One of our problems here is that most machines currently use 32-bit PRNGs. Fortunately, we can solve this one. Using a truly random number to seed a 64-bit PRNG would make things a whole lot harder to crack (not impossible, mind you, even with a good PRNG), since cracking the 64-bit space would probably take months, even with some serious computational horsepower. If you use a good 128-bit PRNG along with a truly random seed, you might hope that's good enough (although not always, it turns out; we'll discuss why in a little while). The reasoning behind the upswing in the seed space is exactly the same as with cryptographic keys: The more bits you use, the harder both keys are to break (as long as everything is being used properly).

Let's explore the crypto key/seed analogy a bit. A brute-force cryptographic attack involves attempting every possible key in order to decrypt a secret message. Likewise, a brute-force attack against a PRNG involves examining every possible seed. A significant body of research studying the necessary lengths of cryptographic keys already exists. Generally speaking, things look like this (in October 1999):

AlgorithmWeak keyTypical keyStrong key
DES40 or 5656Triple-DES
RSA512768 or 10242048

People used to think that cracking 56-bit DES in real time would take too long to be feasible, but history has shown otherwise. In January 1997, a secret DES key was recovered in 96 days. Later efforts broke keys in 41 days, then 56 hours, and, in January 1999, in 22 hours and 15 minutes. The leap forward in cracking ability doesn't bode well for small key lengths or small sets of PRNG seeds!

People have even gone so far as to invent special machines to crack cryptographic algorithms. In 1998, the EFF created a special-purpose machine to crack DES messages. The purpose of the machine was to emphasize just how vulnerable DES (a popular, government-sanctioned cryptographic algorithm) really is. (To read more on the DES cracker, see Resources.) The ease of "breaking" DES is directly related to the length of its key. Special machines to uncover RNG seeds are not outside the realm of possibility.

Does a 128-bit seed solve all problems? It provides enough of a search space to rule out brute-force attacks. But other types of attacks can be waged against a generator. In practice, it depends on the type of algorithm you are using to generate random numbers. Linear congruent generators (and, in fact, all polynomial congruent generators) turn out to be easy to break with relatively little information, and they should be avoided at all costs. Two articles from now, we'll look at a PRNG algorithm based on cryptographic primitives that seems to do a better job than traditional generators.

Try not to be so predictable
We've focused on one important problem with traditional PRNGs, but we're not out of the woods yet! We don't want to mislead you into thinking that using a 64-bit PRNG (or better) along with a good algorithm will give you any security. Even 128-bit PRNGs are completely predictable! If you want security, you need to seed the number generator with a truly random number. You can't hard-code a value from the top of your head into your program. Attackers are likely to notice when your code generates the same sequence of numbers every time you run it. Likewise, you can't ask someone to type in a number manually, because people aren't a good source of randomness.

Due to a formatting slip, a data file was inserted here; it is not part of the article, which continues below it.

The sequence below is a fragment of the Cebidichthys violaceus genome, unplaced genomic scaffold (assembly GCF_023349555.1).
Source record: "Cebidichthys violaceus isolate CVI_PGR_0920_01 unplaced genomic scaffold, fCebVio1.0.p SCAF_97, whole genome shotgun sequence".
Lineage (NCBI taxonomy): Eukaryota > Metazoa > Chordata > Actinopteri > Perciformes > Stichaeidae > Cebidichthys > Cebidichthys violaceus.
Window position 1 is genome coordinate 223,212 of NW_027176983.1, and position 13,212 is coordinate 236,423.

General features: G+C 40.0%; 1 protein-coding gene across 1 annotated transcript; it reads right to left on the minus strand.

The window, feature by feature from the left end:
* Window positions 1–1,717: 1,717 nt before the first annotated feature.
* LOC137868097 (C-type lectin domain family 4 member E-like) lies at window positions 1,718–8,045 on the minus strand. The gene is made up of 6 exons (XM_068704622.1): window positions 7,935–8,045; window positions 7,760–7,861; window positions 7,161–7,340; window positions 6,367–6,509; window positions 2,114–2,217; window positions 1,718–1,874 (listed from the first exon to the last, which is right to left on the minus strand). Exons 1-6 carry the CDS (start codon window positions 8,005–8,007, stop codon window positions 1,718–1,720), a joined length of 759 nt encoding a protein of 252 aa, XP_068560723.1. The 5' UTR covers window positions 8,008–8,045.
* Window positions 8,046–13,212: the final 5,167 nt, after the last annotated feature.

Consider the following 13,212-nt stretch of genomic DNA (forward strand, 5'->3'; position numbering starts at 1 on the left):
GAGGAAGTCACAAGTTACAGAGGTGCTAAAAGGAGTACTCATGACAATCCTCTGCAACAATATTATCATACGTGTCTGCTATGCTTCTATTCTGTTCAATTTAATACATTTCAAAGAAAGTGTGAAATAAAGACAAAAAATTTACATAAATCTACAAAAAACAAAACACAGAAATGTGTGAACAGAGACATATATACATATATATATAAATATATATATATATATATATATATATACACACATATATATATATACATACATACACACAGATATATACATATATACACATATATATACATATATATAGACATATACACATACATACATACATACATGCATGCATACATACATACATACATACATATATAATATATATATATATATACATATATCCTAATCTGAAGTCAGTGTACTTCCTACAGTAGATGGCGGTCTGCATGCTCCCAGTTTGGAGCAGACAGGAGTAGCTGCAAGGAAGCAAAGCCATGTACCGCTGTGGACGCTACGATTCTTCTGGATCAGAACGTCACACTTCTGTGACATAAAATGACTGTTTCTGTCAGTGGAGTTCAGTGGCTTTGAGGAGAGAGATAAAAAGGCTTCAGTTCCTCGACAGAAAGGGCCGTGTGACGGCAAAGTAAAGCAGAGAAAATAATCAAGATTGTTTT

Other common sources for seeds when calling a random number generator include network addresses, host names, people's names, and the programmer's mother's maiden name. These kinds of data are also used frequently when picking cryptographic keys. Note that these values don't change very often, if at all. If an attacker can figure out how you're picking your data (usually a safe bet), it becomes a matter of hunting down the requisite information. And, sometimes, the information can be as easy to guess as a clock value, or even easier.

Every pseudo-random number generator algorithm has its comparative advantages and disadvantages, and there are many algorithms to choose from. No such algorithm is appropriate for all tasks. In fact, none of the pseudo-random number generation algorithms based on well-understood mathematics is (by itself) all that good for security, for the reasons described above.

If you have an application where pseudo-random numbers are essential, several good sources exist for learning more about properties of the different algorithms. The classic reference is Chapter 3 of Donald Knuth's "The Art of Computer Programming, Volume 2 (Seminumerical Algorithms)" (see Resources). In addition, researchers in the pLab at the University of Salzburg's math department spend all of their time working on random number generation in theory and in practice. Their Web page (see Resources) provides many excellent pointers to help you choose which generator is right for your application.